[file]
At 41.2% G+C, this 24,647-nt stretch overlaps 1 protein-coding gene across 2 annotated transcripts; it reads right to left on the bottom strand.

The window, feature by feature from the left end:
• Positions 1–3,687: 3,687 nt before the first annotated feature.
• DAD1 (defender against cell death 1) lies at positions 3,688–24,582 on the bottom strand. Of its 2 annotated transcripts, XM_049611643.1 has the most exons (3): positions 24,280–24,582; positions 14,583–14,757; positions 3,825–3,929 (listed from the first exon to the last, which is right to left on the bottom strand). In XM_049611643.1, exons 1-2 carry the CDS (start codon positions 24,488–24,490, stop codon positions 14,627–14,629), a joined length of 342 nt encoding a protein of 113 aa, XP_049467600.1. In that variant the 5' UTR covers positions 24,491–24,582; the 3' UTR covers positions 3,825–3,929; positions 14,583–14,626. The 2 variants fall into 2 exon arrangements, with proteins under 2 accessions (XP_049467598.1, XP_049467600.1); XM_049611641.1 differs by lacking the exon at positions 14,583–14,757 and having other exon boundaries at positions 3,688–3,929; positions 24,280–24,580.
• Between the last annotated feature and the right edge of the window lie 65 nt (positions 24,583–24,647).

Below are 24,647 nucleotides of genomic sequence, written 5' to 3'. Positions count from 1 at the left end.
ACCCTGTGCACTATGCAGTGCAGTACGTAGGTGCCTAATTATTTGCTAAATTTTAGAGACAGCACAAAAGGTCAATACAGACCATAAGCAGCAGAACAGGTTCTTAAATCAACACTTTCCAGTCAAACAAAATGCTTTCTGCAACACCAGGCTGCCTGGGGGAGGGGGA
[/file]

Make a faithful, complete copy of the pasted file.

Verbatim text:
At 41.2% G+C, this 24,647-nt stretch overlaps 1 protein-coding gene across 2 annotated transcripts; it reads right to left on the bottom strand.

The window, feature by feature from the left end:
• Positions 1–3,687: 3,687 nt before the first annotated feature.
• DAD1 (defender against cell death 1) lies at positions 3,688–24,582 on the bottom strand. Of its 2 annotated transcripts, XM_049611643.1 has the most exons (3): positions 24,280–24,582; positions 14,583–14,757; positions 3,825–3,929 (listed from the first exon to the last, which is right to left on the bottom strand). In XM_049611643.1, exons 1-2 carry the CDS (start codon positions 24,488–24,490, stop codon positions 14,627–14,629), a joined length of 342 nt encoding a protein of 113 aa, XP_049467600.1. In that variant the 5' UTR covers positions 24,491–24,582; the 3' UTR covers positions 3,825–3,929; positions 14,583–14,626. The 2 variants fall into 2 exon arrangements, with proteins under 2 accessions (XP_049467598.1, XP_049467600.1); XM_049611641.1 differs by lacking the exon at positions 14,583–14,757 and having other exon boundaries at positions 3,688–3,929; positions 24,280–24,580.
• Between the last annotated feature and the right edge of the window lie 65 nt (positions 24,583–24,647).

Below are 24,647 nucleotides of genomic sequence, written 5' to 3'. Positions count from 1 at the left end.
ACCCTGTGCACTATGCAGTGCAGTACGTAGGTGCCTAATTATTTGCTAAATTTTAGAGACAGCACAAAAGGTCAATACAGACCATAAGCAGCAGAACAGGTTCTTAAATCAACACTTTCCAGTCAAACAAAATGCTTTCTGCAACACCAGGCTGCCTGGGGGAGGGGGA